Yesterday morning was spent mostly in traffic. Of course Canal Rd. would be shut down right at Fletchers Cove when I am teaching people how to fly fish at Fletchers Cove. I sat in traffic for almost an hour just to move from Glebe Rd. across the Chain Bridge, and into D.C. Luckily the clients were stuck too and we got to the river at the same time. I had a brief talk with Paula. If you don't know who Paula is, you are missing out.
The clients drove in from Charm City where they were staying for the night. Their hotel was on the western end so I suggested they eat at Woodberry Kitchen. If they were staying down town I would have insisted they eat at Mezze. We walked up the trail to some exposed rocks and worked on roll casting out. Snakeheads were busting the surface all across the river. The tide was going out so the rocks were soon exposed. We had several bites and only landed one sunfish. Bob was having a blast using the 10' rod and roll casting with two hands. He quickly lost interest in catching fish and was going crazy just getting the line out. I don't think I have seen someone so excited to cast. We had 3 blackhawks fly over (helicopter), ospreys, herons, cormorants, and other birds. Two hours quickly passed and I had to get out to Reston.
I met my parent's neighbor Tom at the boat ramp. Luckily the dredging was not in progress and had moved to the small cove of the lake. We took off in the canoe and having only been out fly fishing once before, Tom was throwing 10 feet of line effortlessly. I showed him how to time his back cast to allow the line to straighten behind him prior to throwing the line forward and presenting to the fish. I told him he would have at least 50 fish bite his fly, loose 30 of them and probably land the other 20. He had a sunfish on within his first dozen casts.
Tom is entering 7th grade next week. He went to the same elementary school as me and is going to the same middle school. He is growing up on the same street as me, has the same creek in his backyard as I did, and has the same lake to fly fish on across the street. Just a bit of things in common. I decided to take a picture of every fish he landed. Here you go:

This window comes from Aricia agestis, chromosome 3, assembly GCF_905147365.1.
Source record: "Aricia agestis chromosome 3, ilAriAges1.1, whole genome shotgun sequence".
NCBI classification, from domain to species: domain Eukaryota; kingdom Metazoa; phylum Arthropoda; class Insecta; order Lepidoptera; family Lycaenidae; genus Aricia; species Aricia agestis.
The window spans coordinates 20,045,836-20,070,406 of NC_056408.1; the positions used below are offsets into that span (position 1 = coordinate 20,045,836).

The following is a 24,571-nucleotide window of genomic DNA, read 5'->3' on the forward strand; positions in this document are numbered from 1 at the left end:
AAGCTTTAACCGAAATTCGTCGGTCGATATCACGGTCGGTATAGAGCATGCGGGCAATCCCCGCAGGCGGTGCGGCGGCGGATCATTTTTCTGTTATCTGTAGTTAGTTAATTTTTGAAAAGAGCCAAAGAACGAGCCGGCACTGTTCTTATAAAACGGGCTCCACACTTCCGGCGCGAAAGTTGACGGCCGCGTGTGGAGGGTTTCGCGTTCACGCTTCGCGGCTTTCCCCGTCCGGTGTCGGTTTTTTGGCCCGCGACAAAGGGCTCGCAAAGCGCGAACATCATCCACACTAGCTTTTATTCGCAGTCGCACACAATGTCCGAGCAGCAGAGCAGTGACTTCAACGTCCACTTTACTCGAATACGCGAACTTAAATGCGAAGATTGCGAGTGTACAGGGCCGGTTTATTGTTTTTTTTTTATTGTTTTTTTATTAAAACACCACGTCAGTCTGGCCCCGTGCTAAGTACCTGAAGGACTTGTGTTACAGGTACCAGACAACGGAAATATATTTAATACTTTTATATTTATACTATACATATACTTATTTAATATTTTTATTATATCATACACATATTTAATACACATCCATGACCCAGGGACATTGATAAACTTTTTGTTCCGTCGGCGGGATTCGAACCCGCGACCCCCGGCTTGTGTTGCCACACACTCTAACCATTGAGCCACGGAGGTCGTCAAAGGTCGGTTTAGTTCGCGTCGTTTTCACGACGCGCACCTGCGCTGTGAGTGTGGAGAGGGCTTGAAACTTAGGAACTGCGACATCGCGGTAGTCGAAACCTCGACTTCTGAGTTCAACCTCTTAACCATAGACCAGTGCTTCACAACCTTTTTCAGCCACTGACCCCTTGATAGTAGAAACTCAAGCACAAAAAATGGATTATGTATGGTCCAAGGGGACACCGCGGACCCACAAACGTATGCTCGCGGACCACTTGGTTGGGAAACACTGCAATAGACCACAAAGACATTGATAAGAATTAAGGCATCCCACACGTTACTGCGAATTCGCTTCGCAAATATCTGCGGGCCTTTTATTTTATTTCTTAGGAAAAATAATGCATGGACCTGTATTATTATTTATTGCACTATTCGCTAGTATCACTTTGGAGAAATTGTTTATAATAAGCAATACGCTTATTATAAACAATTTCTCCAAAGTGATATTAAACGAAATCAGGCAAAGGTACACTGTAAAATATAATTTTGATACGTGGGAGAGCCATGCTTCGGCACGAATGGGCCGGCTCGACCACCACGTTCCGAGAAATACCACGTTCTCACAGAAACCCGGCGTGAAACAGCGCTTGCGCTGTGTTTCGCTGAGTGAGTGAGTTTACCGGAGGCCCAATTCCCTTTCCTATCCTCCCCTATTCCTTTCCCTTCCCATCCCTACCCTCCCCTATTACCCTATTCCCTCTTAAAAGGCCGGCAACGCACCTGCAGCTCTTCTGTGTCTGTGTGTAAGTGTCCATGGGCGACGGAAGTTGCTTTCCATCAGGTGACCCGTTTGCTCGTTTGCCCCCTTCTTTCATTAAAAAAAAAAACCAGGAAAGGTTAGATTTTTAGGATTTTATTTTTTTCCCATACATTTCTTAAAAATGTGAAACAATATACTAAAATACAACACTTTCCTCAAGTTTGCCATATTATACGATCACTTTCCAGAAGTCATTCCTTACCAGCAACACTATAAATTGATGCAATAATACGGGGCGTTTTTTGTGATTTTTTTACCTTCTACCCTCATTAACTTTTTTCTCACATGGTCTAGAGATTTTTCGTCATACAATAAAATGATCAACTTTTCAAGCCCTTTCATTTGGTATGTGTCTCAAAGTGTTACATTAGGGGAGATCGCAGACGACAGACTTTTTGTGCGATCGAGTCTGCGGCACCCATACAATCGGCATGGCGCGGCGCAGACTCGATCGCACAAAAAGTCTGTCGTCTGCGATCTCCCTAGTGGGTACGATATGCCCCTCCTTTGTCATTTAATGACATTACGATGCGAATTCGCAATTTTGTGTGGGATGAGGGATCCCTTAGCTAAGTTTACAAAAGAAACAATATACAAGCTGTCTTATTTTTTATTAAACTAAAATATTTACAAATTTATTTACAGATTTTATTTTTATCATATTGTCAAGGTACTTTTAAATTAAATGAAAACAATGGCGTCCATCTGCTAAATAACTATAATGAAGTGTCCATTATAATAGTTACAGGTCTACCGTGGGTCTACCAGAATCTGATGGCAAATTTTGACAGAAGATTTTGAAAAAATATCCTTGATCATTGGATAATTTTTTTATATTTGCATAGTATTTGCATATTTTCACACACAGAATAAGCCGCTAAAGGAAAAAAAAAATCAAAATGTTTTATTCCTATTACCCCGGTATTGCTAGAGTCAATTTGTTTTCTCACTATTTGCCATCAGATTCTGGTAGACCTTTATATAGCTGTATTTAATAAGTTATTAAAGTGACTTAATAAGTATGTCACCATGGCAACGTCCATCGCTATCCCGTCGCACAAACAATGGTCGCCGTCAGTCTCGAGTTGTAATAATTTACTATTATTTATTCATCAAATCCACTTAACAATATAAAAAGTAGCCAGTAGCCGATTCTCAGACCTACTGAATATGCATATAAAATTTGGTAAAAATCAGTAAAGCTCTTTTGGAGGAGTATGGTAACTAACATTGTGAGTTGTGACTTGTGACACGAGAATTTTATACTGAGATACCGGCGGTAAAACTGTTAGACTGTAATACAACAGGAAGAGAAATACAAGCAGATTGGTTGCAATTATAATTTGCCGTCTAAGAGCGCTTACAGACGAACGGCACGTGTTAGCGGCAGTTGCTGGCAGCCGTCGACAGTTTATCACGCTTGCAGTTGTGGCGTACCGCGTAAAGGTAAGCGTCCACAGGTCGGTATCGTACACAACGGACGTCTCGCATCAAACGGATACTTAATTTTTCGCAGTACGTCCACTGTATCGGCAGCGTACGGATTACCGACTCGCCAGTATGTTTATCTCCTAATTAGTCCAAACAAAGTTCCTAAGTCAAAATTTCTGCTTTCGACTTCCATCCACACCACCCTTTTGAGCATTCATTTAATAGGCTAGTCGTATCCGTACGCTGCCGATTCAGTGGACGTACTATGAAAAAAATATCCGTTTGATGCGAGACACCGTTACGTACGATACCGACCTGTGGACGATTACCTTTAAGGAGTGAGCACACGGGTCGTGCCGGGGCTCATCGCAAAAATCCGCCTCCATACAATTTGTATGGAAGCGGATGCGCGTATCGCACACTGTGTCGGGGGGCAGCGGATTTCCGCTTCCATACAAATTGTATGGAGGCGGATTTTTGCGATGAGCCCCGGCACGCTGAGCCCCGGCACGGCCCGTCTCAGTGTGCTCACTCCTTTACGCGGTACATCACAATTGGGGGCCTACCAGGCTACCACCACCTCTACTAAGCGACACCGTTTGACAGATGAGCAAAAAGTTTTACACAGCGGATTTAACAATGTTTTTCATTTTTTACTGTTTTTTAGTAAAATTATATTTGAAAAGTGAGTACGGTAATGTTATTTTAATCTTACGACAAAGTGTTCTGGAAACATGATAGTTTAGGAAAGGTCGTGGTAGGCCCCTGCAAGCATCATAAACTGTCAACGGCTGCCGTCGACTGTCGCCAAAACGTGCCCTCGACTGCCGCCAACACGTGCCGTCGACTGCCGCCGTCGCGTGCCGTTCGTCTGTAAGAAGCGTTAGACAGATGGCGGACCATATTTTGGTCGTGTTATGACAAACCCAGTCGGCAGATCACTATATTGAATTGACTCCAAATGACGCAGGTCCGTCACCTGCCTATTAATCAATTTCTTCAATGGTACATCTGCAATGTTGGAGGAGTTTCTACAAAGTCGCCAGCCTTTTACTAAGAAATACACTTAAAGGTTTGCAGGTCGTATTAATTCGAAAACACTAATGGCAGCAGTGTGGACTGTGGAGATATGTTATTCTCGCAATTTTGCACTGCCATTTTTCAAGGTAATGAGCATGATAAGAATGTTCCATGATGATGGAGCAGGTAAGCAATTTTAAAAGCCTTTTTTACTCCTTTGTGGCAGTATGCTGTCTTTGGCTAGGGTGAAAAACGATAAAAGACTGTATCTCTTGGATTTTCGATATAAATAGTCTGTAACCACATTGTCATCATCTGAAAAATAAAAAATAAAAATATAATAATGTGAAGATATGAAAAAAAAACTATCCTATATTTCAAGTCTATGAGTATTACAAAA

Not a bad lot of fish in 120 minutes. Fish threw the hook left and right and he lost a HUGE bass right at the side of the canoe. This thing was massive. I had the fish at my fingertips when it threw the hook. He Tom hooked another large bass right behind a pontoon boat. The boat had its motor in the water and the fish wrapped the line around the prop and threw the hook. I was happy to show Tom parts of the lake from the canoe that he normally does not get to see from the public access shoreline and docks. I hope to have him out in the canoe again and to bump into him while he is fishing and check on his progress.
One of the fish was dubbed the 'hunchback' as it had this strange shape. Almost like a mini drum.
6pm found two new clients. Rob had a kayak (nice tarpon 120!) and I put his friend in my canoe. We paddled around the lake doing the same 2-hour circuit that Tom and I had fished. We had dozens of bites, fish throwing hooks, fish missing hooks by biting the fly tail and legs. Fish were brought to the canoe with an old Orvis 4wt Superfine. One of them was another HUGE bass. The rod was too soft to fight the rod which was bent in half. I thought the rod was going to break. We switched back to the 8wt after that.
For two guys who had never fly fished, they could have fooled me. They through out line, striped it in, set the hook, and fought and landed fish for 2.25 straight hours. It was dark by the time we got back to the boat ramp.
Here are two of the fish.